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Bosch highlighting solid-state Li-ion cells; double current energy density, production-ready in 5 years

At the Frankfurt Motor Show (IAA), Bosch is highlighting its solid-state Li-ion battery technology, saying that the technology for electric cars could be production-ready in as little as five years. The acquisition of the US start-up Seeo Inc. (earlier post) will help make this possible, Bosch said. In addition to its own development in the area of battery technology, Bosch now has crucial know-how in innovative solid-state cells for lithium batteries as well as exclusive patents.

With the new solid-state cells, Bosch sees the potential to more than double energy density by 2020, and at the same time reduce the costs considerably further. A comparable electric car that has a driving range today of 150 kilometers (93 miles) would be able to travel more than 300 kilometers (186 miles) without recharging—and at a lower cost.

One of the reasons energy capacity is limited in current LIBs is because the anode consists to a large degree of graphite. Using solid-state technology, Bosch can manufacture the anode out of lithium metal, which considerably increases storage capacity. In addition, the new cells function without ionic liquid, which means they are not flammable. Click to enlarge.

Bosch is using its knowledge and considerable financial resources to achieve a breakthrough for electromobility. Solid-state cells could be a breakthrough technology. Disruptive start-up technology is meeting the broad systems knowledge and financial resources of a multinational company.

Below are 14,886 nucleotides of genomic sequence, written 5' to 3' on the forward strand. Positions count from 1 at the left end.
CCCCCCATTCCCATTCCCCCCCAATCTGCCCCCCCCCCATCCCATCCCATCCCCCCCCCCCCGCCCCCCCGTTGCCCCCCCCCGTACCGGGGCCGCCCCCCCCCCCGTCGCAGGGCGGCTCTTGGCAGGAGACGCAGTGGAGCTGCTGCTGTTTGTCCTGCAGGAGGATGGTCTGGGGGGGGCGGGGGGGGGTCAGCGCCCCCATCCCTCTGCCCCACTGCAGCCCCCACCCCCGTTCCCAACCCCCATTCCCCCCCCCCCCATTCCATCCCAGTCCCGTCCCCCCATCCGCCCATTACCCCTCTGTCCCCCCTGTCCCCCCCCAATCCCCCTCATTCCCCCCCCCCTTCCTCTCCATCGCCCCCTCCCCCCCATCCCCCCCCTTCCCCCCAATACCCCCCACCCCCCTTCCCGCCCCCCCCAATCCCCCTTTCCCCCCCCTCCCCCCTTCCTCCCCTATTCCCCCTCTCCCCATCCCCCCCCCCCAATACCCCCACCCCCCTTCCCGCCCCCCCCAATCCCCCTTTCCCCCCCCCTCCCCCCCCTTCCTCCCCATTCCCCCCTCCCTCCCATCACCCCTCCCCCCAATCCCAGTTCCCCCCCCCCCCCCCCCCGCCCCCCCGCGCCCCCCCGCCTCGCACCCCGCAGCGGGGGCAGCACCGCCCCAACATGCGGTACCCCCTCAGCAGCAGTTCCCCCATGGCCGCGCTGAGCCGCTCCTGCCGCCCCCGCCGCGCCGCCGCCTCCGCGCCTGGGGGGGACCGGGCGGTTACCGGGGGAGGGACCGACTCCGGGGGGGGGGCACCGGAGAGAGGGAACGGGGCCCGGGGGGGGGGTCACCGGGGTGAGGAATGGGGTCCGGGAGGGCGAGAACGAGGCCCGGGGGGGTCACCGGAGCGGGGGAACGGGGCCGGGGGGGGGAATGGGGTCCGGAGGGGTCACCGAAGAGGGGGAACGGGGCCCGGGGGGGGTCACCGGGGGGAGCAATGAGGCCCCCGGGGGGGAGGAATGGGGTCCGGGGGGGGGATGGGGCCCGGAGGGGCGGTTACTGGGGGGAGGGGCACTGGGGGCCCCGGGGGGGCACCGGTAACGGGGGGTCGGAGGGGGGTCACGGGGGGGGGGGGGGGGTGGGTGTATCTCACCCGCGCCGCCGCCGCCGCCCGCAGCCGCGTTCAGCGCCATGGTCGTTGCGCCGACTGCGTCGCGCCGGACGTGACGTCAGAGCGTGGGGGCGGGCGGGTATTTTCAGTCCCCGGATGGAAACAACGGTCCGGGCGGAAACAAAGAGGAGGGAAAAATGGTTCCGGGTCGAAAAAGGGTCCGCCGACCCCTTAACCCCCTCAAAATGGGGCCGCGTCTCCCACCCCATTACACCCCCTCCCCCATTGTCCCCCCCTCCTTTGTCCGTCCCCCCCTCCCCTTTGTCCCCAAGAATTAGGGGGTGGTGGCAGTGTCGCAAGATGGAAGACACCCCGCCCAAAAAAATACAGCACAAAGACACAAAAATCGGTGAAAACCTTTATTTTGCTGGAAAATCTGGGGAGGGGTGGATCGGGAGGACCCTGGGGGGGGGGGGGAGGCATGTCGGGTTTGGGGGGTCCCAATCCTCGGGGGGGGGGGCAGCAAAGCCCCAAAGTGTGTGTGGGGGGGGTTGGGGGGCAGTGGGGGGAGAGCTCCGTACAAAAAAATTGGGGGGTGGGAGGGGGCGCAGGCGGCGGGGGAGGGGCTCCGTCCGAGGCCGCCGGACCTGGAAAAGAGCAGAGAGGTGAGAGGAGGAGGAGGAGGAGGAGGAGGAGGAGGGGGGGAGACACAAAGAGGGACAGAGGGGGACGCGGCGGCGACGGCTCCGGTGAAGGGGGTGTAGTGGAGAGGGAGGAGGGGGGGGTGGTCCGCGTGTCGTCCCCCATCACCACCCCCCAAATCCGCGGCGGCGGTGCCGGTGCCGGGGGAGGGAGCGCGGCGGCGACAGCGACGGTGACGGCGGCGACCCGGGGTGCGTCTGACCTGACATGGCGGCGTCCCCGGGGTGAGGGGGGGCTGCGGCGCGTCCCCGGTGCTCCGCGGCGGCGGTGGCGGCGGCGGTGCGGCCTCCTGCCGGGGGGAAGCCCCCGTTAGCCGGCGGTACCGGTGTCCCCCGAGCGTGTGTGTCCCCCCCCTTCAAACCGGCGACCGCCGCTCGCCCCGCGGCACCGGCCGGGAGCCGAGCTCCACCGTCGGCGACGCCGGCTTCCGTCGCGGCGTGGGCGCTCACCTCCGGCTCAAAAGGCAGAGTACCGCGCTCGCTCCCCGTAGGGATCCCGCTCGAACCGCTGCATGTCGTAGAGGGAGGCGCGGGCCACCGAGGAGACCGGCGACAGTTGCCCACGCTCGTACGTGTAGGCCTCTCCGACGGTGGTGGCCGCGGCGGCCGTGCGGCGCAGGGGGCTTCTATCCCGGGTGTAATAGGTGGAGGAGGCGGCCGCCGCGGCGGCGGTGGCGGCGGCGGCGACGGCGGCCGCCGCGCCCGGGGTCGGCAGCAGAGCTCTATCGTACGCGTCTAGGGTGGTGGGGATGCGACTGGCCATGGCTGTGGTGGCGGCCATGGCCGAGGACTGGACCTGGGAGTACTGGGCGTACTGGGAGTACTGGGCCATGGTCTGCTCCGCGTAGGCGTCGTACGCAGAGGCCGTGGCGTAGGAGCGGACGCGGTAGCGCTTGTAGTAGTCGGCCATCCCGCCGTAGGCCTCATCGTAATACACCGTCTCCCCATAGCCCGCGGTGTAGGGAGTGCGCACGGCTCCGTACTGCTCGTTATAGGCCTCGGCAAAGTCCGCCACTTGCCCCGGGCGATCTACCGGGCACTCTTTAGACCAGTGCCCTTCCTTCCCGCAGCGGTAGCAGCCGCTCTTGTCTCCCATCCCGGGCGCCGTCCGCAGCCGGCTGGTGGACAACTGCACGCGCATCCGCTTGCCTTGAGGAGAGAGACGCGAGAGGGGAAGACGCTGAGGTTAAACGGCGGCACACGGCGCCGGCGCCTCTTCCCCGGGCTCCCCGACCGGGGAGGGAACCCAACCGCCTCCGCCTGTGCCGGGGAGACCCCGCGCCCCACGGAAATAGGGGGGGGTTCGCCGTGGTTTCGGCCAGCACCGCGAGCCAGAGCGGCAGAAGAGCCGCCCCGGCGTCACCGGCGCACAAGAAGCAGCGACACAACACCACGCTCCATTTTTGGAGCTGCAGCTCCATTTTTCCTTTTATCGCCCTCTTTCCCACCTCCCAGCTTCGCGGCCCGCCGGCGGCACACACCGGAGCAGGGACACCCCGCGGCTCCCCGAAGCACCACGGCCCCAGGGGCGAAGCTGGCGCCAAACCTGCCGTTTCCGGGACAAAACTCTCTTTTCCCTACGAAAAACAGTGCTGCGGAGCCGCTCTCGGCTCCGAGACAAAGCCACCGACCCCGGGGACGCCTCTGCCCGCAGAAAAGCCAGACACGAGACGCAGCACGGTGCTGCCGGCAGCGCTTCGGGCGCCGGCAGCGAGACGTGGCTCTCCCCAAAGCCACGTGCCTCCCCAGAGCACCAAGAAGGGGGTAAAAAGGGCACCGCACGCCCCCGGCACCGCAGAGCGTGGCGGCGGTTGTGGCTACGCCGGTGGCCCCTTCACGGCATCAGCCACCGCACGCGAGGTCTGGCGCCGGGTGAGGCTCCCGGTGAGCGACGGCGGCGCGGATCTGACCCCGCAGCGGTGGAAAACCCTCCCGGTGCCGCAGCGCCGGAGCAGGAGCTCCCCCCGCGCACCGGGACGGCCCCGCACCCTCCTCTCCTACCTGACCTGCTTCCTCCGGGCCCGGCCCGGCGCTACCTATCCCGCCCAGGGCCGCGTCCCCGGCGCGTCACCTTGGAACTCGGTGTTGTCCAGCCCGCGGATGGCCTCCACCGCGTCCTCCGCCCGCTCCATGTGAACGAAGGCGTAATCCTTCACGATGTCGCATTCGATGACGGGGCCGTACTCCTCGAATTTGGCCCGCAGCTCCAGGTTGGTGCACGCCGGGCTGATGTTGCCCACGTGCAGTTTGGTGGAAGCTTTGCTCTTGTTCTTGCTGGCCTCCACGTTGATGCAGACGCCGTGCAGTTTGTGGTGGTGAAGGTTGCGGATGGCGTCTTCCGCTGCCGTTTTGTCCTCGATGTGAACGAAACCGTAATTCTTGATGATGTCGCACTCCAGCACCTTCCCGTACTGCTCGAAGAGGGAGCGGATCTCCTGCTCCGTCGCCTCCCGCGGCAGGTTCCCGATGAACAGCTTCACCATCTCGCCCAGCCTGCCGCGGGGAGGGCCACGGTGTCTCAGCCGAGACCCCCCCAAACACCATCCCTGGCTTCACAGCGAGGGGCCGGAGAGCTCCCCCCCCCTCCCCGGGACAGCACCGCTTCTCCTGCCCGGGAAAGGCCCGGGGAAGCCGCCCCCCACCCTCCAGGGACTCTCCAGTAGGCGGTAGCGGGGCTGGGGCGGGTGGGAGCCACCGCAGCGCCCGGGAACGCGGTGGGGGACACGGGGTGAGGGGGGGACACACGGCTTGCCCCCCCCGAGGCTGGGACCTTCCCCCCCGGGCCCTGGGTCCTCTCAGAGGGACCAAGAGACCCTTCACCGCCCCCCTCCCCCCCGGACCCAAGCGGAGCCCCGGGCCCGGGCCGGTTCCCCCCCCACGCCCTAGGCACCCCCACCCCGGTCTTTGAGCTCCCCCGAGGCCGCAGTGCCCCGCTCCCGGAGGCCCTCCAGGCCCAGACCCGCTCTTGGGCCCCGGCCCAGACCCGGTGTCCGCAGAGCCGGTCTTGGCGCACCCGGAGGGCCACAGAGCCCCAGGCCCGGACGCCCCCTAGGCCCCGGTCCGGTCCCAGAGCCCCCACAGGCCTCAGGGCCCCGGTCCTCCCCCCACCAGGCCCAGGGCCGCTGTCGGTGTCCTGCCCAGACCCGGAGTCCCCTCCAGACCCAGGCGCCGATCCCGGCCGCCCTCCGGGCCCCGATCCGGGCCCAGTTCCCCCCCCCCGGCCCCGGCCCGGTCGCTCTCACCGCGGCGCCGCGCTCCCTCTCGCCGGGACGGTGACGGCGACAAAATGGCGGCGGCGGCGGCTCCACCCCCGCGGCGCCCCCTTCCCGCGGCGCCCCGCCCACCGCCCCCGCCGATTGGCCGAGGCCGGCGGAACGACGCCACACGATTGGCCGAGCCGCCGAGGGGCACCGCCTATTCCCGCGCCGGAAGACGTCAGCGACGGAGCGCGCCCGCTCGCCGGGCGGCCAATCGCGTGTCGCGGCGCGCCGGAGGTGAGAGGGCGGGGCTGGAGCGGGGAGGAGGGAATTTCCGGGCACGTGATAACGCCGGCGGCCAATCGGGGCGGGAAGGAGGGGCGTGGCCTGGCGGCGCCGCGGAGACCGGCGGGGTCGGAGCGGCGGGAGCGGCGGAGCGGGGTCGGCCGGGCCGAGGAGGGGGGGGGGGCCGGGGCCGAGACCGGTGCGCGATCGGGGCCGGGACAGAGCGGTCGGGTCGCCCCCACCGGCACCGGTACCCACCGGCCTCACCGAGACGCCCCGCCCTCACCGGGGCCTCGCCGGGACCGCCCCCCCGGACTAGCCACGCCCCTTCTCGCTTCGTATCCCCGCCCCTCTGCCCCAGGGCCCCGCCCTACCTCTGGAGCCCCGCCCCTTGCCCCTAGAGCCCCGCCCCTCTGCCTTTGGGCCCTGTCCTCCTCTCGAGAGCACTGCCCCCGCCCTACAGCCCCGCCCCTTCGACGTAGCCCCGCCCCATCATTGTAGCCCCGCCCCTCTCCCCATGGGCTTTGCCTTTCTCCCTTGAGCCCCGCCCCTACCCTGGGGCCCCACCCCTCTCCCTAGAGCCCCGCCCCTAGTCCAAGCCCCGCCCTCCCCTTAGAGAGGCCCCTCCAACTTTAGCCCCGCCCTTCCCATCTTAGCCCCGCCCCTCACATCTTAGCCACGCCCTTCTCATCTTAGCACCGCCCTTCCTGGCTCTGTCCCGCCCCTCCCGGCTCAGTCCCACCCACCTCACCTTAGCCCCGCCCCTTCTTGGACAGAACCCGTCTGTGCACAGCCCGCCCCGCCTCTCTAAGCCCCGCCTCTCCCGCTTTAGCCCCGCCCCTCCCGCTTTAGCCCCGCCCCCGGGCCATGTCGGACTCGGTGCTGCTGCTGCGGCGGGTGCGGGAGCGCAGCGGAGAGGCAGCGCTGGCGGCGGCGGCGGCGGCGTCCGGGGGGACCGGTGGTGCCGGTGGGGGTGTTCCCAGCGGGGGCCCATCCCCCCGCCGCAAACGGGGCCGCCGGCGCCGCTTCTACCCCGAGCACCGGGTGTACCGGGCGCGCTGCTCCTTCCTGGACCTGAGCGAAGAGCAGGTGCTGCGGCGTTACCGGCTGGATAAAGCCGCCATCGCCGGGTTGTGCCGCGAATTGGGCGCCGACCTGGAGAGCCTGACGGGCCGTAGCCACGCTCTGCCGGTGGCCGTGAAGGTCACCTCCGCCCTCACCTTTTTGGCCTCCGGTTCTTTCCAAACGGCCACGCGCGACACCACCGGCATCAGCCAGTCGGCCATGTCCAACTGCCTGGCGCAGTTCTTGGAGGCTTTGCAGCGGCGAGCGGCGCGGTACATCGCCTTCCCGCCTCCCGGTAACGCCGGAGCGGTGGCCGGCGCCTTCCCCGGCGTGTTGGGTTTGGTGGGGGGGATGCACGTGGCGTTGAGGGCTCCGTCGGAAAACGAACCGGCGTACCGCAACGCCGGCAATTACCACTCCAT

—Dr. Volkmar Denner, the chairman of the board of management of Robert Bosch GmbH

So far, Bosch has realized 30 production projects related to electromobility. At the same time, engineers are working on further refining the technology, and in doing so, making electromobility a more practical proposition.

The company forecasts that by 2025, roughly 15% of all new cars built worldwide to have at least a hybrid powertrain. In Europe, more than a third of all new cars will be electrically powered—the majority as plug-in hybrids. To this end, in 2014 Bosch joined GS Yuasa and Mitsubishi Corporation in establishing the joint venture Lithium Energy and Power GmbH & Co. KG, the objective of which is to develop a more powerful generation of lithium-ion batteries.

Bosch sad that Seeo’s technology complements the work done thus far with Bosch’s Japanese partners. The result will be a combination of start-up technology with Bosch’s systems and technology know-how, GS Yuasa’s cell competence, and Mitsubishi Corporation’s broad industrial base.

Due to its acquisition of Seeo Inc., Bosch now possesses the first sample cells which have the potential to meet the high standards of the automotive industry where durability and safety are concerned.



Doubling batteries energy density in the next five years while lowering their cost by (xx%) are good news for all future HEVs, PHEVs an BEVs.

Those improved batteries may make extended range affordable BEVs a reality by 2020/2022 or so?

Wonder why Toyota (who has been trying for many years) has not managed to do it?) Is a surprise announcement coming?